I recently spent six weeks trying to find and fix a water leak on the roof of my house. I finally gave up and called several professional roofers for a repair estimate. Four company representatives showed up in the next two days to bid the job. As it turned out, the repair required removing shingles and siding to replace the metal flashing between a first-story roof and a second-story wall.
As usual, I noted the different systems used by each company for estimating the cost of the job. "Different systems," you ask? Isn't an estimate an estimate?
Well, this is where many business owners go wrong. They minimize the importance of the system details regarding a customer contact—in this case, the Job Estimating System. With most construction work, this is where the buying experience begins, so it better be good!
How to Lose Sales
Here are some of the things I was not impressed with during the bidding process.
- Two roofing companies didn't answer their business or mobile phone. It took several calls to contact them. Most of the time that would result in a lost opportunity.
- Two of the four estimators arrived late to the appointment, ill prepared, and with nothing to take notes or measurements.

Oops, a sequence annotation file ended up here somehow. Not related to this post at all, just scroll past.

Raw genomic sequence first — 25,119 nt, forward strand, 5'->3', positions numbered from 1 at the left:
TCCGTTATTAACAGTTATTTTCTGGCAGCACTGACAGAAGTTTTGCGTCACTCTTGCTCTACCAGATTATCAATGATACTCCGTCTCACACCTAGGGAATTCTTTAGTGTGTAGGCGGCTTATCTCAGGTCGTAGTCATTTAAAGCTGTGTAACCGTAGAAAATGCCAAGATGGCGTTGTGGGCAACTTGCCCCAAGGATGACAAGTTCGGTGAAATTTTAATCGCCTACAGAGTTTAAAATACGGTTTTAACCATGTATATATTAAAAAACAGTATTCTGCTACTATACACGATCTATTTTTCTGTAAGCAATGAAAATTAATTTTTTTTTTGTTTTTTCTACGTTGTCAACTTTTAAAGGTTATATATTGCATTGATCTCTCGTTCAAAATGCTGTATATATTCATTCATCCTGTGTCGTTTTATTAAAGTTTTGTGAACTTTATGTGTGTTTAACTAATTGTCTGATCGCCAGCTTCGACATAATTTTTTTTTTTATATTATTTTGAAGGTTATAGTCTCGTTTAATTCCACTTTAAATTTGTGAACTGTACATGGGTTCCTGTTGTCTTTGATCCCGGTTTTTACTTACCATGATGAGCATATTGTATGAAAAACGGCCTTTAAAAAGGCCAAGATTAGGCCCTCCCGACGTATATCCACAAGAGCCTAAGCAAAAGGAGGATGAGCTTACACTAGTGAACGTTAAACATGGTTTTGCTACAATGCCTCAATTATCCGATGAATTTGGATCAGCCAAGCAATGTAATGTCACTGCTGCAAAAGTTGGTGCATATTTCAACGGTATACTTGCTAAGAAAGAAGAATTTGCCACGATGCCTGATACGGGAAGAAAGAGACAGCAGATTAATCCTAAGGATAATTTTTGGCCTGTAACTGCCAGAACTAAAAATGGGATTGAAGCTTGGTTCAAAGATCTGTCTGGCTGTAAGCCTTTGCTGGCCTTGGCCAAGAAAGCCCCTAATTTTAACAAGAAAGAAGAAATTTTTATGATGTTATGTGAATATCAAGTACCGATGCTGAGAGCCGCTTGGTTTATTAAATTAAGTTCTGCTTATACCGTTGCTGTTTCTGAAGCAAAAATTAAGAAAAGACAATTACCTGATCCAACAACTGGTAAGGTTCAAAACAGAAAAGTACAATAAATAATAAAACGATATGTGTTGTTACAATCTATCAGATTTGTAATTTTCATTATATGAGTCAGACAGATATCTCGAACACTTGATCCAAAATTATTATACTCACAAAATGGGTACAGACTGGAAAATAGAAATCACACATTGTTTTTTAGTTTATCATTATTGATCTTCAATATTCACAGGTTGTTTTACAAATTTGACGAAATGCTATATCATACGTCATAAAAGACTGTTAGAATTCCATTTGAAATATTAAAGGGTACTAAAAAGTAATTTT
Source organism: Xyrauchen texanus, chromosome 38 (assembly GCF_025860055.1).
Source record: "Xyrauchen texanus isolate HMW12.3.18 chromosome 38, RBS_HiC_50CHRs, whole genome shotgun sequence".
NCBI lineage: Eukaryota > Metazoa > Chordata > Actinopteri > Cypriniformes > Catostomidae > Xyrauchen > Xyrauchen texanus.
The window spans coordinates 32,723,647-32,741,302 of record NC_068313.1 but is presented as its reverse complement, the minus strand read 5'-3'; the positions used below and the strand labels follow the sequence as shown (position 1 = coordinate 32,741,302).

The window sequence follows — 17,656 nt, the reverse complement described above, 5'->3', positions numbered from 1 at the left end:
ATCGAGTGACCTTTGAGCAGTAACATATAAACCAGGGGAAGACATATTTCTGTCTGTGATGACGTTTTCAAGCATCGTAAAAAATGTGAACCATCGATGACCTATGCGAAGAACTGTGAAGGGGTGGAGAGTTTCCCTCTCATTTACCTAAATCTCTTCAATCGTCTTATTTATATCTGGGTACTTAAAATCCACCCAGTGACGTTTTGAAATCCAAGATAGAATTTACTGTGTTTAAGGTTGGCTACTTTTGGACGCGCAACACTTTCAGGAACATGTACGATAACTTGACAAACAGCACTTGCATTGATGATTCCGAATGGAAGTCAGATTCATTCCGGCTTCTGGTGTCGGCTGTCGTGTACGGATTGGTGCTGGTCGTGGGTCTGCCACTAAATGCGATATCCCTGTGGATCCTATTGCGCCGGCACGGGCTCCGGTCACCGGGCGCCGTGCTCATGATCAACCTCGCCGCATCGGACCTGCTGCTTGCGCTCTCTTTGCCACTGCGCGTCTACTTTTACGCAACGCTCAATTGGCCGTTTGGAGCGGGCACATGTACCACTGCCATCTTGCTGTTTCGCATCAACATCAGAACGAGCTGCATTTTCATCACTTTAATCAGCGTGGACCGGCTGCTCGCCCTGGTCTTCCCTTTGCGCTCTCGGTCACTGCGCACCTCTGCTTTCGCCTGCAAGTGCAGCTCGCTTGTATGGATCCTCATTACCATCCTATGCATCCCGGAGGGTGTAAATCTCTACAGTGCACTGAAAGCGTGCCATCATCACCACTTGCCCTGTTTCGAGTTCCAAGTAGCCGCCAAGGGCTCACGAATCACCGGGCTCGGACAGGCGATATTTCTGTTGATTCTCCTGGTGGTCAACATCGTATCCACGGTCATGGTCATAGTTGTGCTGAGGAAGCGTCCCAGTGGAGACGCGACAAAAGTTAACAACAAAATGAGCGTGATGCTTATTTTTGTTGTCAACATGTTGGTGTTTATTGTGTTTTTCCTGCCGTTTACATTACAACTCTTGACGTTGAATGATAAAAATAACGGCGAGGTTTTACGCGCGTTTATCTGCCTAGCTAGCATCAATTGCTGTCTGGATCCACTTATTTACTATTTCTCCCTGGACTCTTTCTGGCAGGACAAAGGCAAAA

- One man seemed like a roofer's helper, inexperienced and without confidence about how to solve the problem.
- Two bids were pulled out of the air, more of a guesstimate than an estimate. Likely, they would either overestimate and lose the sale or underestimate and do the job without a profit. Either way, they lose.
- One of the bids was three times the cost of everyone else. How can you stay in business when you are that far off the mark?
How to Win Customers
Tony, the person I hired, was the first to arrive. He said he specialized in roof repairs and informed me that he had been doing repairs for twenty-three years. Tony knew exactly what the problem was and confidently explained it in detail. He was respectful and patient with my questions. He knew the brand and the color of the existing shingle and had samples in the back of his truck. He also had a special tool for dealing with the siding that had to be removed. Tony assured me that my roof would look like there had never been a repair, and that his work would last for the life the roof. His price was in the middle, but his presentation was compelling.
I asked Tony how he got his customers. He said that he tried to do every job so well that people would tell their friends and neighbors. Now that's what I call a great lead-generation system!
To be honest, I don't know how well the other companies acquire new customers. They may have been good roofers, but it wasn't communicated well on the first visit; they certainly didn't have a polished Estimating System. However, with a few little changes to the sales presentation, they could easily increase their sales!
Make the First Contact Memorable
Now, you may not be a roofer, but you do have customer contacts all the time. And every customer contact can make or break a relationship.
Take a look at your business system for engaging with customers the first time. Is it so compelling that they would be a fool to choose anyone else but you?
Tony does it right—and so can you— with a little Systems Thinking!